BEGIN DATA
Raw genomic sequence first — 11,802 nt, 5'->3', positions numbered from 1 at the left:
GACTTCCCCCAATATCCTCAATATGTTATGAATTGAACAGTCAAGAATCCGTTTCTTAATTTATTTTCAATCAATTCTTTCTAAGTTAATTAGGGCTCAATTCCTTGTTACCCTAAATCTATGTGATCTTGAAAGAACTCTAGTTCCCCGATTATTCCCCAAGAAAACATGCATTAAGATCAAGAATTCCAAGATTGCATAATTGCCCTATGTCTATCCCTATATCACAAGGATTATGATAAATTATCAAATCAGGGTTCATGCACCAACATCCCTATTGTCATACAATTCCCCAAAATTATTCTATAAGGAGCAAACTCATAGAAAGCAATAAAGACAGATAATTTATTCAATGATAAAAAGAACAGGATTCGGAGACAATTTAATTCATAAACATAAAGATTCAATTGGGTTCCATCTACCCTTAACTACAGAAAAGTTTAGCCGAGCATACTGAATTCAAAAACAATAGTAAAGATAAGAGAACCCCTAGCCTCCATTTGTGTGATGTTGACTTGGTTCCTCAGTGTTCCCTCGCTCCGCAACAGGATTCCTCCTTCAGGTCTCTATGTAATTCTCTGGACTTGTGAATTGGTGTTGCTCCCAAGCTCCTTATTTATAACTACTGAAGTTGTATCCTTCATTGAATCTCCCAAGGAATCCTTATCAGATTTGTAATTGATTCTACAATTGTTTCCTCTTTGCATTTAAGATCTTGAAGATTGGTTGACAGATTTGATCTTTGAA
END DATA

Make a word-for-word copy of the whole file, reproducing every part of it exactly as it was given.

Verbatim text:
Raw genomic sequence first — 11,802 nt, 5'->3', positions numbered from 1 at the left:
GACTTCCCCCAATATCCTCAATATGTTATGAATTGAACAGTCAAGAATCCGTTTCTTAATTTATTTTCAATCAATTCTTTCTAAGTTAATTAGGGCTCAATTCCTTGTTACCCTAAATCTATGTGATCTTGAAAGAACTCTAGTTCCCCGATTATTCCCCAAGAAAACATGCATTAAGATCAAGAATTCCAAGATTGCATAATTGCCCTATGTCTATCCCTATATCACAAGGATTATGATAAATTATCAAATCAGGGTTCATGCACCAACATCCCTATTGTCATACAATTCCCCAAAATTATTCTATAAGGAGCAAACTCATAGAAAGCAATAAAGACAGATAATTTATTCAATGATAAAAAGAACAGGATTCGGAGACAATTTAATTCATAAACATAAAGATTCAATTGGGTTCCATCTACCCTTAACTACAGAAAAGTTTAGCCGAGCATACTGAATTCAAAAACAATAGTAAAGATAAGAGAACCCCTAGCCTCCATTTGTGTGATGTTGACTTGGTTCCTCAGTGTTCCCTCGCTCCGCAACAGGATTCCTCCTTCAGGTCTCTATGTAATTCTCTGGACTTGTGAATTGGTGTTGCTCCCAAGCTCCTTATTTATAACTACTGAAGTTGTATCCTTCATTGAATCTCCCAAGGAATCCTTATCAGATTTGTAATTGATTCTACAATTGTTTCCTCTTTGCATTTAAGATCTTGAAGATTGGTTGACAGATTTGATCTTTGAA